“The findings are of clinical relevance because we were able to confirm the efficacy of another [novel oral anticoagulant] NOAC but we have the absence of bleeding, GI bleeding in particular. This is an important point; this is what the clinical community is looking for,” Agnelli told theheart.org | Medscape Cardiology.

The recent ADAM VTE trial testing apixaban, a factor Xa inhibitor, vs dalteparin, a LMWH, reported no major bleeding among patients treated with apixaban (primary safety endpoint) and a significant reduction of VTE (secondary efficacy endpoint). But the trial included only 300 patients with cancer and a more selected population compared with the CARAVAGGIO trial, noted Chiara Melloni, MD, MHS, a cardiologist at Duke Clinical Research Institute, Durham, North Carolina, who was not involved with the trial.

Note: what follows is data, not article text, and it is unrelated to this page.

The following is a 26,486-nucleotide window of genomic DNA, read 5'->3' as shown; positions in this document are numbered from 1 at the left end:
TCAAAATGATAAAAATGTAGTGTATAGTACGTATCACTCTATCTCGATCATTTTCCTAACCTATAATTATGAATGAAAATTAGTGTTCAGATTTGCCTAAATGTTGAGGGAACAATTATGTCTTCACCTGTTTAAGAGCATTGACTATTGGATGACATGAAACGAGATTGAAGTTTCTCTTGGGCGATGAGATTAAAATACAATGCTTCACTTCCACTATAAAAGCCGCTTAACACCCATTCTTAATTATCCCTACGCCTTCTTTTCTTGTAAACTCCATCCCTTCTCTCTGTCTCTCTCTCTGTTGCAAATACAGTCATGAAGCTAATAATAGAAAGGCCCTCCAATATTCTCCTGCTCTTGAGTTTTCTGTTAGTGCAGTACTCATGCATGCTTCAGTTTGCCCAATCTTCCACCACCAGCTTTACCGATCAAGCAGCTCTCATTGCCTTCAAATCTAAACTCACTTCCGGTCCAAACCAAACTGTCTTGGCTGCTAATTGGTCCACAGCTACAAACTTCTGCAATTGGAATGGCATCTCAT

“The trial presented today by Prof. Agnelli provides evidence that apixaban represents an additional valid option, next to edoxaban and rivaroxaban, for the treatment of VTE in cancer patients,” she told theheart.org | Medscape Cardiology in an email. “The subgroup analyses showed consistent results across all different subgroups, but a significant interaction was observed between age groups, with a more favorable profile among those less than 75 years old (and mostly among those <65 years old). This may require more investigation.”

The CARAVAGGIO investigators randomly assigned 576 consecutive patients with cancer who had newly diagnosed symptomatic or incidental acute proximal deep-vein thrombosis or pulmonary embolism to receive apixaban 10 mg twice daily for 7 days followed by 5 mg twice daily or subcutaneous dalteparin 200 IU per kg once daily for 1 month followed by 150 U/kg once daily, both for a total of 6 months. Dose reduction was allowed for dalteparin but not for apixaban during the study.

Various types of cancer were included in the trial, including lung, breast, genitourinary, and upper GI.

The incidence of death was similar in the apixaban and dalteparin groups (23.4% vs 26.4%), with most deaths related to cancer (85.2% vs 88.2%, respectively).